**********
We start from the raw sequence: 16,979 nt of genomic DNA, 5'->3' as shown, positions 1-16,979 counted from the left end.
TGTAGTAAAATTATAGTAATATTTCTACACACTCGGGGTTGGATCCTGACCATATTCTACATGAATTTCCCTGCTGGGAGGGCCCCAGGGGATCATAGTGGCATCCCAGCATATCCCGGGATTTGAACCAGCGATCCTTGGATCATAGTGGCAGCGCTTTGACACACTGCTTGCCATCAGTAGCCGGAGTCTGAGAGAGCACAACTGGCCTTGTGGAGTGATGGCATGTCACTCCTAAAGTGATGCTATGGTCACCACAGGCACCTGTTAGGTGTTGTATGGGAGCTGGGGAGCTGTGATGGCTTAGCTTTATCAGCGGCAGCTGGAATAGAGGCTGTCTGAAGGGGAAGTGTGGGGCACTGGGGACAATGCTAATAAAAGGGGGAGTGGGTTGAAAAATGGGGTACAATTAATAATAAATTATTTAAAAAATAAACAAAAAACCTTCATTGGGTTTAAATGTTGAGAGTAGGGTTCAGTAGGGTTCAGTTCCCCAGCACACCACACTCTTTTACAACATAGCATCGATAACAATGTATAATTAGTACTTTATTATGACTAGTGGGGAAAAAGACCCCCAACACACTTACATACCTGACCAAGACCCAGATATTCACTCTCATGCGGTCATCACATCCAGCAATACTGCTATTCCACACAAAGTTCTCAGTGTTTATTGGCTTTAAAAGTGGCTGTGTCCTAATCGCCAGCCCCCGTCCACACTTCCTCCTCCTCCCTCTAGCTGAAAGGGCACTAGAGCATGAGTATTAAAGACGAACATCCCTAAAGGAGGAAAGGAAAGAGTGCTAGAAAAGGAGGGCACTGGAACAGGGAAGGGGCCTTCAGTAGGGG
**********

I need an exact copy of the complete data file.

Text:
We start from the raw sequence: 16,979 nt of genomic DNA, 5'->3' as shown, positions 1-16,979 counted from the left end.
TGTAGTAAAATTATAGTAATATTTCTACACACTCGGGGTTGGATCCTGACCATATTCTACATGAATTTCCCTGCTGGGAGGGCCCCAGGGGATCATAGTGGCATCCCAGCATATCCCGGGATTTGAACCAGCGATCCTTGGATCATAGTGGCAGCGCTTTGACACACTGCTTGCCATCAGTAGCCGGAGTCTGAGAGAGCACAACTGGCCTTGTGGAGTGATGGCATGTCACTCCTAAAGTGATGCTATGGTCACCACAGGCACCTGTTAGGTGTTGTATGGGAGCTGGGGAGCTGTGATGGCTTAGCTTTATCAGCGGCAGCTGGAATAGAGGCTGTCTGAAGGGGAAGTGTGGGGCACTGGGGACAATGCTAATAAAAGGGGGAGTGGGTTGAAAAATGGGGTACAATTAATAATAAATTATTTAAAAAATAAACAAAAAACCTTCATTGGGTTTAAATGTTGAGAGTAGGGTTCAGTAGGGTTCAGTTCCCCAGCACACCACACTCTTTTACAACATAGCATCGATAACAATGTATAATTAGTACTTTATTATGACTAGTGGGGAAAAAGACCCCCAACACACTTACATACCTGACCAAGACCCAGATATTCACTCTCATGCGGTCATCACATCCAGCAATACTGCTATTCCACACAAAGTTCTCAGTGTTTATTGGCTTTAAAAGTGGCTGTGTCCTAATCGCCAGCCCCCGTCCACACTTCCTCCTCCTCCCTCTAGCTGAAAGGGCACTAGAGCATGAGTATTAAAGACGAACATCCCTAAAGGAGGAAAGGAAAGAGTGCTAGAAAAGGAGGGCACTGGAACAGGGAAGGGGCCTTCAGTAGGGG